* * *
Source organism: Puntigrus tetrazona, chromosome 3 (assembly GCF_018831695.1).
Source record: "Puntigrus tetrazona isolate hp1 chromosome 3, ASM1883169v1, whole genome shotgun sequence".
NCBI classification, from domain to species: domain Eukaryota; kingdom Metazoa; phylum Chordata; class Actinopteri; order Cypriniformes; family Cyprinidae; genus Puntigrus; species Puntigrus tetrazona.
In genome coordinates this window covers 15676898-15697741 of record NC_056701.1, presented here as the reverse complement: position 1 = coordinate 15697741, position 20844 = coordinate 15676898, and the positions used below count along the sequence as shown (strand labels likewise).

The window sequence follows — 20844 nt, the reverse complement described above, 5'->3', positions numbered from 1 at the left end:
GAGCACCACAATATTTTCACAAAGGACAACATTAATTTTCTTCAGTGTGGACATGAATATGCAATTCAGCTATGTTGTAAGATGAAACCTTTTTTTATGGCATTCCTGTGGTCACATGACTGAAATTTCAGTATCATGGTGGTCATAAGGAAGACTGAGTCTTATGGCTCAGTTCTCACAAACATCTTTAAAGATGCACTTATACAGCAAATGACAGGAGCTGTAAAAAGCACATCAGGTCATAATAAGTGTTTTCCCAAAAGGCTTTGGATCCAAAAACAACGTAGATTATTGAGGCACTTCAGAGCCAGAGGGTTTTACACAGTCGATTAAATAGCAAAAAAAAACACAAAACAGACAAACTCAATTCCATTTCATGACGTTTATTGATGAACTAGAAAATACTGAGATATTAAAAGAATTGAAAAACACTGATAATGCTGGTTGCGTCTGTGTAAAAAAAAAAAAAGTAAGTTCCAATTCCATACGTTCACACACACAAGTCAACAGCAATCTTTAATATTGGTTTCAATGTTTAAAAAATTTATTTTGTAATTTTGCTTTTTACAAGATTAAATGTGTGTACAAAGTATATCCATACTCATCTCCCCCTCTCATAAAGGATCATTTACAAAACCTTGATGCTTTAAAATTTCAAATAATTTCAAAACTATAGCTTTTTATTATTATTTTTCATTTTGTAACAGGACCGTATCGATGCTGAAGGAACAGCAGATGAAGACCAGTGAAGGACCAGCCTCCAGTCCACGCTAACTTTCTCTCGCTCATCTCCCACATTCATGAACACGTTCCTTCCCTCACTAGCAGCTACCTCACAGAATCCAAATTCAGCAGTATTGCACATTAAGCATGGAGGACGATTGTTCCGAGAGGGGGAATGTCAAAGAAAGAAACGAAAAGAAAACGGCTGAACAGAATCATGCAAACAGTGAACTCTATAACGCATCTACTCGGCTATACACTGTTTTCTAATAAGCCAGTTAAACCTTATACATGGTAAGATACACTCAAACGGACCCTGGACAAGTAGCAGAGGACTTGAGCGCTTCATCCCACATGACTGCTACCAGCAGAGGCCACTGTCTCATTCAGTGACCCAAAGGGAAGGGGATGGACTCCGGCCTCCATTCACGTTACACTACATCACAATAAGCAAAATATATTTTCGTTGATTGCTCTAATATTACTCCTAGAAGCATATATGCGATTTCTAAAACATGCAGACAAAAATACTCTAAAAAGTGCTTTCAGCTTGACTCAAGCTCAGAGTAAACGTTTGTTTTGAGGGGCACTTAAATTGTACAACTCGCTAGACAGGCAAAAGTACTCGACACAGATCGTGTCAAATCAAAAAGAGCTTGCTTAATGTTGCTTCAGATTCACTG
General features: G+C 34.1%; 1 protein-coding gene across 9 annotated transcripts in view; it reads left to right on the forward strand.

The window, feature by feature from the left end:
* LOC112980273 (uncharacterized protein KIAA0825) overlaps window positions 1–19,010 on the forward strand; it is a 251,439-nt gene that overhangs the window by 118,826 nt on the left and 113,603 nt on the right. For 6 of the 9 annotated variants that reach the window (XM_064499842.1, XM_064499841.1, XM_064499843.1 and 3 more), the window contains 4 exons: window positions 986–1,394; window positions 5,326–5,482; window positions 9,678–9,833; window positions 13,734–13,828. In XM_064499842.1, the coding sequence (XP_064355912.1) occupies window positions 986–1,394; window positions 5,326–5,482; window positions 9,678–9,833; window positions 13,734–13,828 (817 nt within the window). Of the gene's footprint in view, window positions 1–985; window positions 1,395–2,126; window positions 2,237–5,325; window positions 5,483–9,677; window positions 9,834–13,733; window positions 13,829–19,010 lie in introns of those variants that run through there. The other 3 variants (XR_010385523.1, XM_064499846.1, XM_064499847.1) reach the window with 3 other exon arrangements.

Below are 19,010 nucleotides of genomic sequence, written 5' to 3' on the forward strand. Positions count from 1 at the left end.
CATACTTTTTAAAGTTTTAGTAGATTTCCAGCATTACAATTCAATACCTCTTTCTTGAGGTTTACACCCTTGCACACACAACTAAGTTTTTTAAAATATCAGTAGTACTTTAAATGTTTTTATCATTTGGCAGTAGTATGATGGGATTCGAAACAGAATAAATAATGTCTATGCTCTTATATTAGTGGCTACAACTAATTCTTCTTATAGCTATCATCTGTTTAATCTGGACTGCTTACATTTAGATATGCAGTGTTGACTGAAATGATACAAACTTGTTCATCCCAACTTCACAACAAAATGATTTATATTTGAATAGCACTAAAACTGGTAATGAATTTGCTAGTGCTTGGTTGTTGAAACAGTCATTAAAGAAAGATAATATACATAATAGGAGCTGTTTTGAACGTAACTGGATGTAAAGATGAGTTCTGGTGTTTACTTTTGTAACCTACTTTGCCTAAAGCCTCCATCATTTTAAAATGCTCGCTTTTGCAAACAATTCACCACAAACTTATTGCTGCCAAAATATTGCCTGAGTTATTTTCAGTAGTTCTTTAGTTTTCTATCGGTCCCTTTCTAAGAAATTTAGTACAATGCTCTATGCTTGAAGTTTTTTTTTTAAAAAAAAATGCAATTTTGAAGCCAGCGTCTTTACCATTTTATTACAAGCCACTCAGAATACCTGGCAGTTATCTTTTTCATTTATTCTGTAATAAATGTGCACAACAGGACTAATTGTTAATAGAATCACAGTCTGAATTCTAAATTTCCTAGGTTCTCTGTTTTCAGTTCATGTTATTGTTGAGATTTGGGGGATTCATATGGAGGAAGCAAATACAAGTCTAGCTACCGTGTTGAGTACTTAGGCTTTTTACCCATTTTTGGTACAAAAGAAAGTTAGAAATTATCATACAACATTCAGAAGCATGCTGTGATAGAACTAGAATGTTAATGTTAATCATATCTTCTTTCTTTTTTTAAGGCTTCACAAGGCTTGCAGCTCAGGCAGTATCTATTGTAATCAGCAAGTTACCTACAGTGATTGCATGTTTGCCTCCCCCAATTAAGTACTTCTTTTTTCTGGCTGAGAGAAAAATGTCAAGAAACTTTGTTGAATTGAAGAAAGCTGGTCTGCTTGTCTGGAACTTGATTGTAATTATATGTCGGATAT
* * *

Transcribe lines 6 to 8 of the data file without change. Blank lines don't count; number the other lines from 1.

GAGCACCACAATATTTTCACAAAGGACAACATTAATTTTCTTCAGTGTGGACATGAATATGCAATTCAGCTATGTTGTAAGATGAAACCTTTTTTTATGGCATTCCTGTGGTCACATGACTGAAATTTCAGTATCATGGTGGTCATAAGGAAGACTGAGTCTTATGGCTCAGTTCTCACAAACATCTTTAAAGATGCACTTATACAGCAAATGACAGGAGCTGTAAAAAGCACATCAGGTCATAATAAGTGTTTTCCCAAAAGGCTTTGGATCCAAAAACAACGTAGATTATTGAGGCACTTCAGAGCCAGAGGGTTTTACACAGTCGATTAAATAGCAAAAAAAAACACAAAACAGACAAACTCAATTCCATTTCATGACGTTTATTGATGAACTAGAAAATACTGAGATATTAAAAGAATTGAAAAACACTGATAATGCTGGTTGCGTCTGTGTAAAAAAAAAAAAAGTAAGTTCCAATTCCATACGTTCACACACACAAGTCAACAGCAATCTTTAATATTGGTTTCAATGTTTAAAAAATTTATTTTGTAATTTTGCTTTTTACAAGATTAAATGTGTGTACAAAGTATATCCATACTCATCTCCCCCTCTCATAAAGGATCATTTACAAAACCTTGATGCTTTAAAATTTCAAATAATTTCAAAACTATAGCTTTTTATTATTATTTTTCATTTTGTAACAGGACCGTATCGATGCTGAAGGAACAGCAGATGAAGACCAGTGAAGGACCAGCCTCCAGTCCACGCTAACTTTCTCTCGCTCATCTCCCACATTCATGAACACGTTCCTTCCCTCACTAGCAGCTACCTCACAGAATCCAAATTCAGCAGTATTGCACATTAAGCATGGAGGACGATTGTTCCGAGAGGGGGAATGTCAAAGAAAGAAACGAAAAGAAAACGGCTGAACAGAATCATGCAAACAGTGAACTCTATAACGCATCTACTCGGCTATACACTGTTTTCTAATAAGCCAGTTAAACCTTATACATGGTAAGATACACTCAAACGGACCCTGGACAAGTAGCAGAGGACTTGAGCGCTTCATCCCACATGACTGCTACCAGCAGAGGCCACTGTCTCATTCAGTGACCCAAAGGGAAGGGGATGGACTCCGGCCTCCATTCACGTTACACTACATCACAATAAGCAAAATATATTTTCGTTGATTGCTCTAATATTACTCCTAGAAGCATATATGCGATTTCTAAAACATGCAGACAAAAATACTCTAAAAAGTGCTTTCAGCTTGACTCAAGCTCAGAGTAAACGTTTGTTTTGAGGGGCACTTAAATTGTACAACTCGCTAGACAGGCAAAAGTACTCGACACAGATCGTGTCAAATCAAAAAGAGCTTGCTTAATGTTGCTTCAGATTCACTG
General features: G+C 34.1%; 1 protein-coding gene across 9 annotated transcripts in view; it reads left to right on the forward strand.

The window, feature by feature from the left end: